Riparia Resources

Nautical Photography

General Photography

Boat Building

Rachel Dinghy

40 Ft. Ketch

Overview

40 ft Ketch

Current Status

Last Plank Party

(The Viking's Lair)

The Great

Hull Moving

Turnover

(A Tight Squeeze)

Keel Pouring

Finish

Testing Panels

Riparia Boat Building

Finish Testing Panels

I've recently started setting up panels to test various types of exterior finish.

Port Orford Cedar Deck Finish

also see: Oregon White Oak brightwork (separate page)

What finish will seal and stabilize a Port Orford Cedar deck overlay, perhaps harden it's surface, maintain a good traction surface and remain light in color? Traditionally softwood decks have been sealed with a mixture of turpentine, linseed oil and pine tar in about 1:1:1 ratio. This makes a good surface but it turns very dark or black. I'd like my deck to be lighter. Panels were set up to to campare options. This was second growth POC with only about 4 rings to the inch. It's from wind break trees that died on my property presumably from Phytophthora lateralis an introduced root fungus that threatens the trees, especially along streams.

#1 Thompson's water seal (TWS) #2 Pure Tung oil/Turpentine (mixed 1:1) (PTO) #3 Boiled Linseed oil/Turpentine (mixed 1:1) (BLO). Note the (fairly faint) penciled numbers at the top and the vertical dividing lines (again faint but #1 contains about 2 3/4 planks, #2 containts a bit of the 3rd plank, the next 3 planks and a bit of the 7th, #3 contains most of th 7th plank and all of the 8th and 9th. The dividing lines were intentionally not on the seams.

Exposure is to Portland, Oregon rainy temperate climate, occasional winter snow, SW exposure at about a 15 degree angle to horizontal. Exposure rack is shown on the Oregon White Oak page.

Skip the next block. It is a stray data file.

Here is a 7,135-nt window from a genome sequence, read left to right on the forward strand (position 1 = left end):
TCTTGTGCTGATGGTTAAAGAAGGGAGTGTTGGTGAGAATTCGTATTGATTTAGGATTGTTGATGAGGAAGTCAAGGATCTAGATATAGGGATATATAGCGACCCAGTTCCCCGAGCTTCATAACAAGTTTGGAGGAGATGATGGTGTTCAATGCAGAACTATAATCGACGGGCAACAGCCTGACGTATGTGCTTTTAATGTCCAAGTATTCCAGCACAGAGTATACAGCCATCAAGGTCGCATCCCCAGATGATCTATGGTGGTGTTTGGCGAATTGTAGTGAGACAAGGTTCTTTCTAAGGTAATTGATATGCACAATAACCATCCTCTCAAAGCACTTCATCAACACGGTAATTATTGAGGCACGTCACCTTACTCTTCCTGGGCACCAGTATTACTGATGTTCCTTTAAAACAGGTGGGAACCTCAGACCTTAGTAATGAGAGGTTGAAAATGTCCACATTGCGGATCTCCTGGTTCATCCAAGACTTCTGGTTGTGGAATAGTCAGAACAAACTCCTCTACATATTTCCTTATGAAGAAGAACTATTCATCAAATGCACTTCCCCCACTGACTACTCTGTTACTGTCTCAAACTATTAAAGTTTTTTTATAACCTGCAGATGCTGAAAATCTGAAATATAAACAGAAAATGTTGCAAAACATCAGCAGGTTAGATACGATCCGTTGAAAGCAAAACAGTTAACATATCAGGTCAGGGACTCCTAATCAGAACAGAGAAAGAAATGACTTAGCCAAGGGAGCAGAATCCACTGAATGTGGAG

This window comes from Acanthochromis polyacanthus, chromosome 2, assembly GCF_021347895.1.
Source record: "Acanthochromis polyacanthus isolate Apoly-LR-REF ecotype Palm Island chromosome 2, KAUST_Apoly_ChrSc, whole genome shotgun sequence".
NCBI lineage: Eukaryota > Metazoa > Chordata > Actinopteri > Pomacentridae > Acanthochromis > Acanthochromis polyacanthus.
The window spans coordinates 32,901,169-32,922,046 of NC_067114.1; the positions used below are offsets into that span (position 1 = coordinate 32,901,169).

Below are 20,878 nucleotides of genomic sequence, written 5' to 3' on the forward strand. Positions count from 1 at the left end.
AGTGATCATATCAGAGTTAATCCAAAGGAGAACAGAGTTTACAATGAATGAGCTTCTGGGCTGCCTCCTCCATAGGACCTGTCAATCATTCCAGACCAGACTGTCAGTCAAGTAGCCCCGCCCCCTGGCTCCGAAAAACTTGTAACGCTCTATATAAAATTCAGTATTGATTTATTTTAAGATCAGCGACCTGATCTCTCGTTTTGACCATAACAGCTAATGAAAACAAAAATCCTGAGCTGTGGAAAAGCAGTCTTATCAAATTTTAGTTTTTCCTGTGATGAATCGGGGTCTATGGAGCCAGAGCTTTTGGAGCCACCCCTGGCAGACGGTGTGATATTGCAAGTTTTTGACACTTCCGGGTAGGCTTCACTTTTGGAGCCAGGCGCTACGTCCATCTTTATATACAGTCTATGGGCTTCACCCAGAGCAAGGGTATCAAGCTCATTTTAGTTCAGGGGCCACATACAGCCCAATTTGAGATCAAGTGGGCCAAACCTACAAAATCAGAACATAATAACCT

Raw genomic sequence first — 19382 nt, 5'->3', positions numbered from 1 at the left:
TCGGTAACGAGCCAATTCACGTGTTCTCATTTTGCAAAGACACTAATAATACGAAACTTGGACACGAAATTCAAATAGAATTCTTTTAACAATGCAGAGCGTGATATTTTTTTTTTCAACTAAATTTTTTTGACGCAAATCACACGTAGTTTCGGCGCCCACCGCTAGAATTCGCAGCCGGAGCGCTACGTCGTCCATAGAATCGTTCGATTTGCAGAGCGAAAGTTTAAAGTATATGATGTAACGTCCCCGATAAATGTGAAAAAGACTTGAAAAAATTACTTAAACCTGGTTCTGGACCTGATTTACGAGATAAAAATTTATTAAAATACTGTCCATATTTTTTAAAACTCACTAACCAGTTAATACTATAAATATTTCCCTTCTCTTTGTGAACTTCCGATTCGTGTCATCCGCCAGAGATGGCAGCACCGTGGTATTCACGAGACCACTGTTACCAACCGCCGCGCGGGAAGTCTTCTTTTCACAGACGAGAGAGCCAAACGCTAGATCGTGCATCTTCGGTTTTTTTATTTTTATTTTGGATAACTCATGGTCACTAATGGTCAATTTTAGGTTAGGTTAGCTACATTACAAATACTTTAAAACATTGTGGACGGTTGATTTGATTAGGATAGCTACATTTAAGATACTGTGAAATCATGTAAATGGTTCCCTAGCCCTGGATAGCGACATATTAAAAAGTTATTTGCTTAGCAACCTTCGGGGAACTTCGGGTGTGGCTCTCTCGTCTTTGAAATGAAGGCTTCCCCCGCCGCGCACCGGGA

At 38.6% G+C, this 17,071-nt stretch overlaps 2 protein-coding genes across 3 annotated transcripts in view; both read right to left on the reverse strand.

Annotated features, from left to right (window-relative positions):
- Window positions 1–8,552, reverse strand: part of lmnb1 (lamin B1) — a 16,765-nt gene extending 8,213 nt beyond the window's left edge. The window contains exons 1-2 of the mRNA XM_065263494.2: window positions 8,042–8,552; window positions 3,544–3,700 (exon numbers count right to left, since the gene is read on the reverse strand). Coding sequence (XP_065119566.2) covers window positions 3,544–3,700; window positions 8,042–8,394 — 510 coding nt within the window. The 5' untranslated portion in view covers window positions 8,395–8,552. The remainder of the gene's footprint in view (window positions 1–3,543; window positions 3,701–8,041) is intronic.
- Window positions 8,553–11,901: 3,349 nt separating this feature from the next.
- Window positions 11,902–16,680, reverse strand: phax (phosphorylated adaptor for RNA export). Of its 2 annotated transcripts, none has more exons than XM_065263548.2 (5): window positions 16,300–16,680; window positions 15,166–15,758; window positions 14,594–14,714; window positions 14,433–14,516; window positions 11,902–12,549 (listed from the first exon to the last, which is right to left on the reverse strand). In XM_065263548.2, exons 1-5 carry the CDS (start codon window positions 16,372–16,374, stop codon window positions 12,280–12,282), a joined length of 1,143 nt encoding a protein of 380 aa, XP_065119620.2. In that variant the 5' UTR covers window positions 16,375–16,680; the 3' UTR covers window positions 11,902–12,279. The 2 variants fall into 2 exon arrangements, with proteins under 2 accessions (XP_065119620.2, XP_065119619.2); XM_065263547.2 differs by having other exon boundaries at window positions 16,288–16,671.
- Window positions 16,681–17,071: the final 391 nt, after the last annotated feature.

A few days after exposing this to the sun, I added another variable, Pine Tar (PT). I'm using Imprex Light Pine tar made in Sweden by Auson. This can be purchased direct from Noxudol in California or indirectly from them through Amazon.com and others. It's lighter and more liquid than other pine tars, which I think suits my needs. It's also cheaper than some heavier, darker versions of pine tar.

Another variable is that the seams in the upper half are filled with Epoxy (Gougeon 105/205) and sanding dust, whereas the lower half has seams of hardware store black polyurethane caulking. I didn't do a great job with this and ideally the epoxy should have graphite in it to prevent UV degradation and the polyurethane should be something like 3M 5200 but at least I'll see how the cheaper stuff stands up with time and whether either separate from the cedar over time and seasonal changes. Nail holes are visible from temporary nailing while epoxying the planks to plywood.

POCbare82710
POCbeforePT
August 26, 2010
August 26, 2010
POC98101
POC9310
Sept 10, 2010
Sept. 3, 2010
POC919101
POC9810sheen
Sept 10, 2010
Sept. 19, 2010
POC919103
POC919102
On the left see the
POC2102010
POC12110
Dec. 1, 2010
Oct 20, 2010
POC1311
POCsheen1311
Jan. 3, 2011
POC2111
Feb 1, 2011
POC2111degradecu
POC3611
Mar. 6, 2011
Mar. 23, 2011
POC323112 POC323113

Riparia Resources

Nautical Photography

General Photography

Boat Building

Rachel Dinghy

40 Ft. Ketch

Overview

Last Plank Party

(The Viking's Lair)

The Great

Hull Moving

Turnover

(A Tight Squeeze)

Keel Pouring

Current Status